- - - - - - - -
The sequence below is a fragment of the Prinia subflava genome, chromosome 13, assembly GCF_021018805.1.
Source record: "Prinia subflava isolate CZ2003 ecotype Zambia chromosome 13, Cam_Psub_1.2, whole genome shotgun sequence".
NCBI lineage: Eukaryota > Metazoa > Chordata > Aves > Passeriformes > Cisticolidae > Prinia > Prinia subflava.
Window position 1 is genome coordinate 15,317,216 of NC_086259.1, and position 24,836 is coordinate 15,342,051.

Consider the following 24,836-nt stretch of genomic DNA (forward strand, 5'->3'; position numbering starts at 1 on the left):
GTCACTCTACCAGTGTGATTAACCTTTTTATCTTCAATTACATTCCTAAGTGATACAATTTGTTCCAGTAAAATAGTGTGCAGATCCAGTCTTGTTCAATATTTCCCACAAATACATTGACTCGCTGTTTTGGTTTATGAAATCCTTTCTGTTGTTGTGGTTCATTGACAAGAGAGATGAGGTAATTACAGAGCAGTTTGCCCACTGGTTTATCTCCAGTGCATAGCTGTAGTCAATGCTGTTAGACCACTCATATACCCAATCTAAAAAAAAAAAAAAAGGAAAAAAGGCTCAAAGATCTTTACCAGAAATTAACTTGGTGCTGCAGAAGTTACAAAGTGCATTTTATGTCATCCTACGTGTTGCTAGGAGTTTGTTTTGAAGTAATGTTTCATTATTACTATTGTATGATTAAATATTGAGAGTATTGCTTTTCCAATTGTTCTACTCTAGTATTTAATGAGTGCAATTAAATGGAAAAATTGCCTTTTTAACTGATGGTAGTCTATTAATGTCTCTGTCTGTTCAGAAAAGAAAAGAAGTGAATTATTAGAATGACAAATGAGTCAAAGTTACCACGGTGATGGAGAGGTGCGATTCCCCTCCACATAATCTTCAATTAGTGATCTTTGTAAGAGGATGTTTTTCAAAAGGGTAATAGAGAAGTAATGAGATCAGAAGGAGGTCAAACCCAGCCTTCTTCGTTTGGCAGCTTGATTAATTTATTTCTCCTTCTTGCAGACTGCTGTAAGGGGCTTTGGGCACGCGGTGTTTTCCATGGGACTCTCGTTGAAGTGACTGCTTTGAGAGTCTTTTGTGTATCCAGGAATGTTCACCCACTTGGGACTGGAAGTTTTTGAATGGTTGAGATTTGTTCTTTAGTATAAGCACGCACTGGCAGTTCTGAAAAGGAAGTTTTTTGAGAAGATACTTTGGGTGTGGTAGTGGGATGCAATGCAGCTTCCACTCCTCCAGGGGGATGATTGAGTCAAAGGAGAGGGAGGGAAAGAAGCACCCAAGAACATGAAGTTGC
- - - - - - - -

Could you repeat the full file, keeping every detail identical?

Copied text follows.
The sequence below is a fragment of the Prinia subflava genome, chromosome 13, assembly GCF_021018805.1.
Source record: "Prinia subflava isolate CZ2003 ecotype Zambia chromosome 13, Cam_Psub_1.2, whole genome shotgun sequence".
NCBI lineage: Eukaryota > Metazoa > Chordata > Aves > Passeriformes > Cisticolidae > Prinia > Prinia subflava.
Window position 1 is genome coordinate 15,317,216 of NC_086259.1, and position 24,836 is coordinate 15,342,051.

Consider the following 24,836-nt stretch of genomic DNA (forward strand, 5'->3'; position numbering starts at 1 on the left):
GTCACTCTACCAGTGTGATTAACCTTTTTATCTTCAATTACATTCCTAAGTGATACAATTTGTTCCAGTAAAATAGTGTGCAGATCCAGTCTTGTTCAATATTTCCCACAAATACATTGACTCGCTGTTTTGGTTTATGAAATCCTTTCTGTTGTTGTGGTTCATTGACAAGAGAGATGAGGTAATTACAGAGCAGTTTGCCCACTGGTTTATCTCCAGTGCATAGCTGTAGTCAATGCTGTTAGACCACTCATATACCCAATCTAAAAAAAAAAAAAAAGGAAAAAAGGCTCAAAGATCTTTACCAGAAATTAACTTGGTGCTGCAGAAGTTACAAAGTGCATTTTATGTCATCCTACGTGTTGCTAGGAGTTTGTTTTGAAGTAATGTTTCATTATTACTATTGTATGATTAAATATTGAGAGTATTGCTTTTCCAATTGTTCTACTCTAGTATTTAATGAGTGCAATTAAATGGAAAAATTGCCTTTTTAACTGATGGTAGTCTATTAATGTCTCTGTCTGTTCAGAAAAGAAAAGAAGTGAATTATTAGAATGACAAATGAGTCAAAGTTACCACGGTGATGGAGAGGTGCGATTCCCCTCCACATAATCTTCAATTAGTGATCTTTGTAAGAGGATGTTTTTCAAAAGGGTAATAGAGAAGTAATGAGATCAGAAGGAGGTCAAACCCAGCCTTCTTCGTTTGGCAGCTTGATTAATTTATTTCTCCTTCTTGCAGACTGCTGTAAGGGGCTTTGGGCACGCGGTGTTTTCCATGGGACTCTCGTTGAAGTGACTGCTTTGAGAGTCTTTTGTGTATCCAGGAATGTTCACCCACTTGGGACTGGAAGTTTTTGAATGGTTGAGATTTGTTCTTTAGTATAAGCACGCACTGGCAGTTCTGAAAAGGAAGTTTTTTGAGAAGATACTTTGGGTGTGGTAGTGGGATGCAATGCAGCTTCCACTCCTCCAGGGGGATGATTGAGTCAAAGGAGAGGGAGGGAAAGAAGCACCCAAGAACATGAAGTTGC